Here are some more in-depth links that will give you a better idea about LastPass.

    Which Password Manager is Most Secure?
    Security Now – LastPass Security - (LastPass discussion starts around 52:45)

    Also note that whatever choice you make, you MUST choose a strong master password. The whole point of having a password manager is so you only have ONE master password to remember. If you work with a lot of sensitive information, it might not be smart to store everything under one account as well.

    The below link should give you a good idea on how to craft a strong master password.

    Schneier on Security - Choosing Secure Passwords

    I would recommend against using anyone else's computer to access your accounts unless you explicitly know it to be secure. As much as I love my friends and family, their computers may not be secure.

    But if you must, you can simply access your LastPass vault online, or install the LastPass extension/program for KeyPass and sync up your account and delete it when done. Even better, use the mobile versions of the password manager on your phone, and grab the password you need, just don’t save it on their PC. You're still vulnerable as pointed out above, but at least only one account is and not everything if you don't use two-factor authentication.

    Hope this gives you a better idea on what to choose.
     
    LookinAround and SNGX1275 like this.
  10. dms96960

    dms96960 TS Enthusiast Topic Starter Posts: 223   +20

    Great replies. THANKS to all for the assistance!
     
  11. Docus

    Docus TS Rookie

    I use KeePass, and haven't tried LastPass. However it's possible to specify a keyfile with KeePass, which could be stored on a USB drive, which sounds like the same thing described by LookinAround. There are also several user-contributed browser extensions to make KeePass more convenient for users. Personally I'm happy to just leave the program running on my desktop; it locks after a specific period of inactivity but can be easily re-opened by entering your password. There is also an "auto-type" feature that can be used for most websites--when you reach the login page, just click in the username box and then hit Ctrl+V while selecting the relevant entry in your KeePass database and it will enter your username in the browser window, followed by a tab, followed by your password, followed by enter. Voila. Finally, there are a couple of different Android-based apps for accessing KeePass. In terms of accessing your accounts from other computers (or even storing non-internet important information like account numbers, license info, addresses, whatever), if you have a smartphone you can just pull up the KeePass database and look up the information. I recommend KeePass2Android Password Safe because it offers a 'QuickUnlock' feature that only requires you to enter the final 3 characters of your password to re-open the file, once it has been unlocked before. This allows you to continue to use a long, secure, but difficult to enter on a smartphone keyboard sort of password.
    Either way you decide to go, it's good that you're looking into password managers. I really can't imagine any other way to avoid repeating the same passwords at multiple sites, which is a terrible practice.
     
    Relic likes this.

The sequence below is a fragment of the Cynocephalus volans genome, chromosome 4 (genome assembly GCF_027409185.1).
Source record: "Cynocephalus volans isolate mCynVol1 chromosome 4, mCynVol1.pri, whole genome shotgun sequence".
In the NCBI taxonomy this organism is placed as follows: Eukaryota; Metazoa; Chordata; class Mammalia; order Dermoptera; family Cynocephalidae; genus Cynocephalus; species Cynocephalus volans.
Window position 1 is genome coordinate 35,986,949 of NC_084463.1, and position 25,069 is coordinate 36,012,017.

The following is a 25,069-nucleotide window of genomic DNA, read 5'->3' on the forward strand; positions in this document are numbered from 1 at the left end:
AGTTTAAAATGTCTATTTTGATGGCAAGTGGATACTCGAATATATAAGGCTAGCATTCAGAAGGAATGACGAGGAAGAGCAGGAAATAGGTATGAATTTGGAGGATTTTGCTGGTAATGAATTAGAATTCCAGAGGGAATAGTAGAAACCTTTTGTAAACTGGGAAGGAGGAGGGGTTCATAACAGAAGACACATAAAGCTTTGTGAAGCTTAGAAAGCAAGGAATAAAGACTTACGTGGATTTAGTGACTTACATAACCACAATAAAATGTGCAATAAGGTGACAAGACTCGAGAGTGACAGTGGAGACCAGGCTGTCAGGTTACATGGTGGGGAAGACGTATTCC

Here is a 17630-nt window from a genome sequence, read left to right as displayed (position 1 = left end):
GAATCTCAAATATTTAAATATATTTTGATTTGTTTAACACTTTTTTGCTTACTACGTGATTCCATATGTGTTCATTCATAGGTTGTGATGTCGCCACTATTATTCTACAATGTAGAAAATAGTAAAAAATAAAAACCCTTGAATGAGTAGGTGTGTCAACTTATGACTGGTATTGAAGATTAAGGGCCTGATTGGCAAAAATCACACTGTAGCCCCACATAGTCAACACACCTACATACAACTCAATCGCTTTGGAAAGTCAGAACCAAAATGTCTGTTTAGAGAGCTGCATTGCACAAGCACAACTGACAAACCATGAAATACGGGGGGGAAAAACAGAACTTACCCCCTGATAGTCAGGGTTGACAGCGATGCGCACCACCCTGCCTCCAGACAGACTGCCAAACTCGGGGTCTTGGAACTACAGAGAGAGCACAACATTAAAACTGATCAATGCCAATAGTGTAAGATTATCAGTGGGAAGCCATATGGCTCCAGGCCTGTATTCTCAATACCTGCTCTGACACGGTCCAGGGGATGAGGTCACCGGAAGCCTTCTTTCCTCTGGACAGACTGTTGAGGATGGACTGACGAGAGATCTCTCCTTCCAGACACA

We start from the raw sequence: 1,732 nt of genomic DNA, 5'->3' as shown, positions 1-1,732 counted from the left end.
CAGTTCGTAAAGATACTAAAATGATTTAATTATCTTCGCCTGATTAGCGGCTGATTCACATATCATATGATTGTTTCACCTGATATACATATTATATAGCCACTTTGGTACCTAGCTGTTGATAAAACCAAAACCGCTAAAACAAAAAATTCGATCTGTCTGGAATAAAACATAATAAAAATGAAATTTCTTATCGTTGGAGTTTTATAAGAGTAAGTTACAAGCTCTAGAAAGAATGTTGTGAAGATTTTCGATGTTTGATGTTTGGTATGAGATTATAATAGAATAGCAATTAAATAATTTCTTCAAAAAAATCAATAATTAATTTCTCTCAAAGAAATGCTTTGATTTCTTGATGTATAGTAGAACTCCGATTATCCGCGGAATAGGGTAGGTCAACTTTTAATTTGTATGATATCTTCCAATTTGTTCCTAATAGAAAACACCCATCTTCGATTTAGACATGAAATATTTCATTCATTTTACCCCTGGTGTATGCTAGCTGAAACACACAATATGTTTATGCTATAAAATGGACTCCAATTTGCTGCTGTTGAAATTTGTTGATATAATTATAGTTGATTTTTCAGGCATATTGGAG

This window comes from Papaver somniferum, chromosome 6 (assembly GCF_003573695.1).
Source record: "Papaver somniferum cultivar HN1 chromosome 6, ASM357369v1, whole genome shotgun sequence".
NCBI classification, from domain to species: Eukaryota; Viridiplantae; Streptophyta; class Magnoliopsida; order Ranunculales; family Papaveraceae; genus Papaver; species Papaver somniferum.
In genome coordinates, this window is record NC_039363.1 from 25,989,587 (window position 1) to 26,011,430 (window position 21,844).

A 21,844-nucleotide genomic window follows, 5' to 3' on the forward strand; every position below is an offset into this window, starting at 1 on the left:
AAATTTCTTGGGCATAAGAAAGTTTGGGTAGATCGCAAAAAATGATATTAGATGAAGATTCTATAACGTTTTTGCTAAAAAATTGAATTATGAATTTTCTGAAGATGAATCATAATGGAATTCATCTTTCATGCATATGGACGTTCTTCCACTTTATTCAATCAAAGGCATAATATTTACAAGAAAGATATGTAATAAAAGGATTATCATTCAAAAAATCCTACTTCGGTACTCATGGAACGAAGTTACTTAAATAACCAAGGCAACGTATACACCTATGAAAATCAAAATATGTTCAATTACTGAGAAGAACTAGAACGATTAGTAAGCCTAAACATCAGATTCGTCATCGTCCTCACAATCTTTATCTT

12. SNGX1275

    SNGX1275 TS Forces Special Posts: 12,552   +301

    I got KeePass, but didn't go through with it yet. It seems like it is going to be a major hassle to get initially set up. I realize I need to do something sooner than later since this Heartbleed mess. I was using a base password that was pretty strong and easy for me to remember, then I would change/modify it based on each website. That works great if only one site gets hacked and your password gets out. Unfortunately, I don't have a good grasp or maybe even remember all the sites I've used this on, it would take a lucky guess to make the connection if you saw my password for 2 sites. But, by the 3rd or 4th you'd instantly know my password on almost every site :(
    I have various devices that access my accounts including: Macs, PCs, Android phone, iPod Touch, AppleTV. It seems like I'm literally going to have to dedicate hours to getting this crap set up, and then what...? I could store the master file on dropbox for access anywhere and keep the key file separate, but where would I keep it? A usb stick? what if that stick dies or I lose it? Suppose I could store it in Google Drive..

    Perhaps I'm making it into a much bigger deal than it really is...
     
  13. Docus

    Docus TS Rookie

    The approach I used was to open the program and start browsing to all the sites I use regularly that require logging in-- gmail, banks, etc.-- and then I went through the hassle of creating a new password, and using one that was auto-generated by keepass. It took the better part of an afternoon, but it would be the same as updating my contact info after a move, and certainly less trouble than it would be to clear up fraudulent charges, you know? Plus, that way I got into the habit of using the program when I browse my regular sites. I didn't worry too much about the sites I rarely use unless they were connected to a billing method, like a credit card stored on file. Whenever I found myself returning to a site that my browser stored the login info for, I'd create a new entry in keepass and change the password. It really wasn't much of a hassle in the long run, and four years later I've created a database with over a thousand entries. You can also set keepass to remind you to change your password for any given site after a certain interval. Honestly I still let Firefox remember some login info, but only on my desktop and only for sites that can't access my money or really affect my reputation.